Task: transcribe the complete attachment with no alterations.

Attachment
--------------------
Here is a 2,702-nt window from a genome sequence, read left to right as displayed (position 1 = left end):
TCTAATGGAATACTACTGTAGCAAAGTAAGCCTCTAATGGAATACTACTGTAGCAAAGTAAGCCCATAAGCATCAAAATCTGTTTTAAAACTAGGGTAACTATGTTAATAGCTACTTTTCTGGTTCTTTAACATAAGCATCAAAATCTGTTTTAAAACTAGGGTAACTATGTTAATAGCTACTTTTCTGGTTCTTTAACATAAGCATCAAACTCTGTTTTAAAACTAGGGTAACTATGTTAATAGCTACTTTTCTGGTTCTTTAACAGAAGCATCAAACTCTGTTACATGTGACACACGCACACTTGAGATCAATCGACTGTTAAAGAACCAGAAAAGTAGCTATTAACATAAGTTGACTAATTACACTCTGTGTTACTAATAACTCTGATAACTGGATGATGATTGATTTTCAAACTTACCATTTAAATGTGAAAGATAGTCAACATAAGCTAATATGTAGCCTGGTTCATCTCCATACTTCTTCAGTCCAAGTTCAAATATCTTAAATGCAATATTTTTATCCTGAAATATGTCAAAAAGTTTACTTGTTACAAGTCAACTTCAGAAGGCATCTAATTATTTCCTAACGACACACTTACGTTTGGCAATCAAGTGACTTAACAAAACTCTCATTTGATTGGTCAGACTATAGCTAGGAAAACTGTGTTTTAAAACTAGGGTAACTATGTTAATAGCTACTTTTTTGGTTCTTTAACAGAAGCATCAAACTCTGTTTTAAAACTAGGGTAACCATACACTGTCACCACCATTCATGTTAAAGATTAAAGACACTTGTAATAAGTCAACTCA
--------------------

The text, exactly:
Here is a 2,702-nt window from a genome sequence, read left to right as displayed (position 1 = left end):
TCTAATGGAATACTACTGTAGCAAAGTAAGCCTCTAATGGAATACTACTGTAGCAAAGTAAGCCCATAAGCATCAAAATCTGTTTTAAAACTAGGGTAACTATGTTAATAGCTACTTTTCTGGTTCTTTAACATAAGCATCAAAATCTGTTTTAAAACTAGGGTAACTATGTTAATAGCTACTTTTCTGGTTCTTTAACATAAGCATCAAACTCTGTTTTAAAACTAGGGTAACTATGTTAATAGCTACTTTTCTGGTTCTTTAACAGAAGCATCAAACTCTGTTACATGTGACACACGCACACTTGAGATCAATCGACTGTTAAAGAACCAGAAAAGTAGCTATTAACATAAGTTGACTAATTACACTCTGTGTTACTAATAACTCTGATAACTGGATGATGATTGATTTTCAAACTTACCATTTAAATGTGAAAGATAGTCAACATAAGCTAATATGTAGCCTGGTTCATCTCCATACTTCTTCAGTCCAAGTTCAAATATCTTAAATGCAATATTTTTATCCTGAAATATGTCAAAAAGTTTACTTGTTACAAGTCAACTTCAGAAGGCATCTAATTATTTCCTAACGACACACTTACGTTTGGCAATCAAGTGACTTAACAAAACTCTCATTTGATTGGTCAGACTATAGCTAGGAAAACTGTGTTTTAAAACTAGGGTAACTATGTTAATAGCTACTTTTTTGGTTCTTTAACAGAAGCATCAAACTCTGTTTTAAAACTAGGGTAACCATACACTGTCACCACCATTCATGTTAAAGATTAAAGACACTTGTAATAAGTCAACTCA